Module #5: Gender Roles and Marketing | Michael Solomon | Skillshare

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Module #5: Gender Roles and Marketing

teacher avatar Michael Solomon, Expert on Consumer Behavior

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Taught by industry leaders & working professionals
Topics include illustration, design, photography, and more

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Taught by industry leaders & working professionals
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Lessons in This Class

9 Lessons (48m)
    • 1. Introduction to Gender Identity and Marketing

    • 2. 5

    • 3. 5

    • 4. 5

    • 5. 5

    • 6. 5

    • 7. 5

    • 8. 5

    • 9. 5

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About This Class

Gender identity is an important component of a consumer’s self-concept. People often conform to their culture’s expectations about how those of their gender should act, dress, or speak; we refer to these sets of expectations as sex roles. Of course, these guidelines change over time, and they differ radically across societies.  Recently an Italian man  filed a complaint about his wife with the police, leading the 40-year-old woman to face the formal charge of “mistreatment of the family.” He accused his wife of “bad management of domestic affairs” after two years of neglect, including an unwillingness to cook and clean.American husbands, do not try this at home!  In this module, we'll look at how the messages our society sends us about gender identity exert a very powerful impact on many buying decisions.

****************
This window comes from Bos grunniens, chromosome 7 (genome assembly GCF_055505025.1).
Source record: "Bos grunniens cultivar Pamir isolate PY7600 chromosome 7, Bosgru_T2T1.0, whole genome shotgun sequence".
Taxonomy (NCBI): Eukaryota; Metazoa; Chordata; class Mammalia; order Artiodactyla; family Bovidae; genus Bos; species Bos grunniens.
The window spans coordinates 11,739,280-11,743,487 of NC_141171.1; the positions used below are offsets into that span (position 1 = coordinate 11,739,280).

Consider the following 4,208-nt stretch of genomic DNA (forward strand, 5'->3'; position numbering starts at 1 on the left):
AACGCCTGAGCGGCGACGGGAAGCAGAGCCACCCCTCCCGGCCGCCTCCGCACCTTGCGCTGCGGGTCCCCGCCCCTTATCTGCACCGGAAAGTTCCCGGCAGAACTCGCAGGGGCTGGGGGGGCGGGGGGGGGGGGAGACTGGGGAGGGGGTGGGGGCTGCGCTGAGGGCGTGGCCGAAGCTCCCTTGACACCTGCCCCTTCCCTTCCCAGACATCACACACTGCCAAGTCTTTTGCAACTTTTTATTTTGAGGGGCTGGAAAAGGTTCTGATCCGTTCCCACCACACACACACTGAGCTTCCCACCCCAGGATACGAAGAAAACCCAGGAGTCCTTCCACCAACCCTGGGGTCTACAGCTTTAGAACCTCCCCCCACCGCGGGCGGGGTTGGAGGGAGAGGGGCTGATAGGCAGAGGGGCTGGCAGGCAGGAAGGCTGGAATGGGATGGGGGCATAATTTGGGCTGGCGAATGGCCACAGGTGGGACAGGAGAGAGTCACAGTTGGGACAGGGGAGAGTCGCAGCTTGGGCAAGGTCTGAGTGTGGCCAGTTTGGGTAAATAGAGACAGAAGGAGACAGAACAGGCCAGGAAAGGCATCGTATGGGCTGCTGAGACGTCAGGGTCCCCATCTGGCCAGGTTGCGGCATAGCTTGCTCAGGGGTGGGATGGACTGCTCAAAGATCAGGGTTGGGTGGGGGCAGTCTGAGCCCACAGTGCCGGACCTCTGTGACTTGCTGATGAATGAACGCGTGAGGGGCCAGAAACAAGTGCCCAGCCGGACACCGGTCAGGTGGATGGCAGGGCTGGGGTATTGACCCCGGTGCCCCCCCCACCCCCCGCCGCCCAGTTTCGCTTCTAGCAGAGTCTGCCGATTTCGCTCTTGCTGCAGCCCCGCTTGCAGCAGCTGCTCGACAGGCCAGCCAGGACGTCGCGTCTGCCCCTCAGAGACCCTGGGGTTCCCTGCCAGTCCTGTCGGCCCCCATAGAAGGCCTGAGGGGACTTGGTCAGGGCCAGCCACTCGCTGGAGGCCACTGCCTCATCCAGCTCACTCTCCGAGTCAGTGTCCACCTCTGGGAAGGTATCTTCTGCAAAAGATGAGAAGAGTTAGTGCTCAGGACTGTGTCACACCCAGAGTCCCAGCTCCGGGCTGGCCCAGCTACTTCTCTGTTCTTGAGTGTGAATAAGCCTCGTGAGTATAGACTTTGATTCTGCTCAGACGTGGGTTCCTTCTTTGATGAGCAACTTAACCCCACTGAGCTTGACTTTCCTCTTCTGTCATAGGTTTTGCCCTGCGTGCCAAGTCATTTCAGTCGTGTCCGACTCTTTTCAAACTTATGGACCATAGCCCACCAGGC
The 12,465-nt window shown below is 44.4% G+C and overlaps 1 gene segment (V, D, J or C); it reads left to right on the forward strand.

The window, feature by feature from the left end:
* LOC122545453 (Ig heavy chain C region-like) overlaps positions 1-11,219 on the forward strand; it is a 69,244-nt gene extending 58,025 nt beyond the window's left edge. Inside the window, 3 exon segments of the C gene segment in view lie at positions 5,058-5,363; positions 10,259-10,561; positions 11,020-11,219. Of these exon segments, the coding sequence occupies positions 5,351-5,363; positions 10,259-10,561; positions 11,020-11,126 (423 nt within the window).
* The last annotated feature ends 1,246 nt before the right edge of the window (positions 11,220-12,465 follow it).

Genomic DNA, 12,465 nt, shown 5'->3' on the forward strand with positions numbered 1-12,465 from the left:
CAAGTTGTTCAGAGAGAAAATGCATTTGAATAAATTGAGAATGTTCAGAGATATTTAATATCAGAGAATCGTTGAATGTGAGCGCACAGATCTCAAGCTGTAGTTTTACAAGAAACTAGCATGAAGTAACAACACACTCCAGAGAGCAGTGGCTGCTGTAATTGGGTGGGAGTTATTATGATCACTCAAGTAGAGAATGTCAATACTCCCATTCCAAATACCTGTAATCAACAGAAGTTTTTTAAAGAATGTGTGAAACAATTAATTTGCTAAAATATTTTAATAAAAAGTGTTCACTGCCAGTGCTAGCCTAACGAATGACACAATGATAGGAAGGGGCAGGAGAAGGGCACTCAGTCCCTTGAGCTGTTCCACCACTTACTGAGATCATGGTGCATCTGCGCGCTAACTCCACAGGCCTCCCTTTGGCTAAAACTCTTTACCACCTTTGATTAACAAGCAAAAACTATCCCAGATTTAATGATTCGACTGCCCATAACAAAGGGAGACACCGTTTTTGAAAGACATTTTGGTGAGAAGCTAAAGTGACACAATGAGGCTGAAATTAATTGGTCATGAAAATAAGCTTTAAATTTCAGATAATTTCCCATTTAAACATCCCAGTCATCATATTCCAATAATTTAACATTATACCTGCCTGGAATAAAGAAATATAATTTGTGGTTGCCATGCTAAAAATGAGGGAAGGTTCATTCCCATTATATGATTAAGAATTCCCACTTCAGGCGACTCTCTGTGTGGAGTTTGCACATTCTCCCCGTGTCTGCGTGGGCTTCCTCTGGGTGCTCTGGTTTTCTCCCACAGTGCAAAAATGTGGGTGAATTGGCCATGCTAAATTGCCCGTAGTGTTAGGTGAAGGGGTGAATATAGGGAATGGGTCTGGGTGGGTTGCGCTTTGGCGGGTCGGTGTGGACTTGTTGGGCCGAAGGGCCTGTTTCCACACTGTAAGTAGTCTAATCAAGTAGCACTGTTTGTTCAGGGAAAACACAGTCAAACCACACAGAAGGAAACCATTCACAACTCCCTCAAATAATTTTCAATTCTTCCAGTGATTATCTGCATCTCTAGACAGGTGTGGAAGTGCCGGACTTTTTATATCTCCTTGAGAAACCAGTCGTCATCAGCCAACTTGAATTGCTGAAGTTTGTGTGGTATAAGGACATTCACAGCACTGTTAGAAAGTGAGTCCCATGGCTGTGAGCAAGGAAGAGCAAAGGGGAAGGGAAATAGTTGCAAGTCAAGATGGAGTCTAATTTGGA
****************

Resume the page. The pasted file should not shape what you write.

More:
Meet Your Teacher

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Michael Solomon

Expert on Consumer Behavior


Hello, I'm Michael.  Here's some background about me and what I do:

Michael “wrote the book” on understanding consumers. Literally. Hundreds of thousands of business students have learned about Marketing from his 30+ books including Consumer Behavior: Buying, Having, and Being -- the most widely used book on the subject in the world.